Daily News (Los Angeles, CA) November 11, 1997 Byline: Kevin F. Sherry Daily News Staff Writer The Hill Canyon Wastewater Treatment Plant is on track to begin using fuel cells.

Although the project likely won’t be completed until next fall, Thousand Oaks already has secured two $200,000 grants from the U.S. Army for the project.

Fuel cells have been around for decades, but their commercial development was spurred by the start of the space program. They are touted for their environmentally friendly production of energy.

“It’s almost zero pollution,” said David Konwinski, executive vice president of Camarillo-based Energy 2000 Inc. “They’re very efficient.” Each of the three fuel cells produces 200 kilowatt-hours of energy, said Konwinski, whose company secured the grants for Thousand Oaks and two others for the Las Virgenes Wastewater Treatment Plant. see here kaiser permanente locations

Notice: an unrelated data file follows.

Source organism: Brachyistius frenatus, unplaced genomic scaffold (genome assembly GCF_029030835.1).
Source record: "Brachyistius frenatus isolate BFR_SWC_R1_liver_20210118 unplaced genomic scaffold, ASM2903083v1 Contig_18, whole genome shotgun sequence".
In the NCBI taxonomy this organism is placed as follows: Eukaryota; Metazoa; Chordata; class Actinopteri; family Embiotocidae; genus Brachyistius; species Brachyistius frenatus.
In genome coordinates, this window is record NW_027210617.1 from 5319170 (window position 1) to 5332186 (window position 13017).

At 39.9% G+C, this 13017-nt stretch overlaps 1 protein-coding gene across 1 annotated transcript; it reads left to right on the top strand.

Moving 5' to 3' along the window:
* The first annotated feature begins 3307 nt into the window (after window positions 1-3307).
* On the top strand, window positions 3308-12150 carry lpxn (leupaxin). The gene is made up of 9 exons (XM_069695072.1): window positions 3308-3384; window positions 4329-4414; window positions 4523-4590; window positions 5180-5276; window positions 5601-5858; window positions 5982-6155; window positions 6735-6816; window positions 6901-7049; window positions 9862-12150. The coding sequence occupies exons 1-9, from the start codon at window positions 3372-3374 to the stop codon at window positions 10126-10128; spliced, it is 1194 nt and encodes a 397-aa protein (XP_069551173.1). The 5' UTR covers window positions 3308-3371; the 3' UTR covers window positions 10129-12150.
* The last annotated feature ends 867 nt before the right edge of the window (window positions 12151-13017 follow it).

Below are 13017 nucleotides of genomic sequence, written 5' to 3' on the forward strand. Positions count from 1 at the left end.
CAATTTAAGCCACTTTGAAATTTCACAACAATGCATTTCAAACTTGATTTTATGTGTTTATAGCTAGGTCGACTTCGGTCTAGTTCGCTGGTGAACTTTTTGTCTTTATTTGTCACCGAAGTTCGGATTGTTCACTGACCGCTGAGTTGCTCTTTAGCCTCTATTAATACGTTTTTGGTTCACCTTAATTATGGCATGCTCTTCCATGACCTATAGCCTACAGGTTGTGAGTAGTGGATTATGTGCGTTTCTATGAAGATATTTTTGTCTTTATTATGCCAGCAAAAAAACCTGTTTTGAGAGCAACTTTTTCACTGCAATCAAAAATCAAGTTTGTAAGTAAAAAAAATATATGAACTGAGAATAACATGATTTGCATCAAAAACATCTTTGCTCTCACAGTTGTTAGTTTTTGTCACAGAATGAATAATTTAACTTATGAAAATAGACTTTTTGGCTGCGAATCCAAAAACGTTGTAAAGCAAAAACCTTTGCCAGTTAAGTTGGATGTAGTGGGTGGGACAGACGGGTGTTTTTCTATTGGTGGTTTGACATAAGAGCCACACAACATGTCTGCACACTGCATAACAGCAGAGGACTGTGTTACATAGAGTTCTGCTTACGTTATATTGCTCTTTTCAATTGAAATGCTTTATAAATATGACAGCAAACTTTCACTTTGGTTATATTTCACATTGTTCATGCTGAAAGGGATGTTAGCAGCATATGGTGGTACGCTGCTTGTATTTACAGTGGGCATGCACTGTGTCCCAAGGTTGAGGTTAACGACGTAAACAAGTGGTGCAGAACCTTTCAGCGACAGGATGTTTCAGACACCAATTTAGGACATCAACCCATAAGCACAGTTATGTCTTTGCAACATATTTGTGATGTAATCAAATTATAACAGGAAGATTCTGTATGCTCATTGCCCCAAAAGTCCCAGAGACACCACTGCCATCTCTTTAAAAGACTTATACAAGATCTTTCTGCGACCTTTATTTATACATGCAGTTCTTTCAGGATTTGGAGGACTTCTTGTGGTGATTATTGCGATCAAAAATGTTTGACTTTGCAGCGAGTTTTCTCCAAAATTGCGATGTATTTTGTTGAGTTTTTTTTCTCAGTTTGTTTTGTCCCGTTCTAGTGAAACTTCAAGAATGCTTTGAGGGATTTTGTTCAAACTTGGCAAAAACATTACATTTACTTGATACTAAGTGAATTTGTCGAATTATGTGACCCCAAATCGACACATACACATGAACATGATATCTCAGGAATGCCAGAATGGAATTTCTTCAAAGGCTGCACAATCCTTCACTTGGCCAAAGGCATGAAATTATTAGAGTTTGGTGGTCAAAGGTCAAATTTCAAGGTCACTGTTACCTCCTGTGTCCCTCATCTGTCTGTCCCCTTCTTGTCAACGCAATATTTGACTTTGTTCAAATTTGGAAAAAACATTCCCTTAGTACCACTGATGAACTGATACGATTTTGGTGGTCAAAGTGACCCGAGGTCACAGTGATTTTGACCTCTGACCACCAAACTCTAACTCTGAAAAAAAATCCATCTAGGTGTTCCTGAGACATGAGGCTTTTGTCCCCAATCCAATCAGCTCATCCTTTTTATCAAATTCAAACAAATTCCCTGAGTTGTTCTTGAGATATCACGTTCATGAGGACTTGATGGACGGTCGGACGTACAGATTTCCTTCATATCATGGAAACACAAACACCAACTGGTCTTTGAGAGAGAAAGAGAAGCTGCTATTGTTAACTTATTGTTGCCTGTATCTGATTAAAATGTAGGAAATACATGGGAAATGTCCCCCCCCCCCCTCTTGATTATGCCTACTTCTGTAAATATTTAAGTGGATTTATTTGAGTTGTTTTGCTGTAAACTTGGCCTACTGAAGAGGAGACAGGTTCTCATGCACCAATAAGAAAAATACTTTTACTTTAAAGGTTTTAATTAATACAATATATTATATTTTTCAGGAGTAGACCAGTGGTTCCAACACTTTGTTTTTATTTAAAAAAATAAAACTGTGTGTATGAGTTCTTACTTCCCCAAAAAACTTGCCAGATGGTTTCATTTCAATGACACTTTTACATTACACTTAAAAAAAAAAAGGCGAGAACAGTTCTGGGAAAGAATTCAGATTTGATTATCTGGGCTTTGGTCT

The cells produce electricity through reactions from oxygen and hydrogen, culled from methane emissions from the treatment plant’s waste. Emissions from the cells are so clean that they are exempted from Clean Air Act permitting requirements, Konwinski said.

The fuel cells have few moving parts and require very low maintenance. They can be used with any combination of methane, propane or natural gas, and provide a steady stream of electricity without power surges or spikes, Konwinski said.

Cost is the biggest downside to the cells, he said. Each installed unit will cost about $1 million, a total that Energy 2000 hopes to offset through the use of state and federal grants.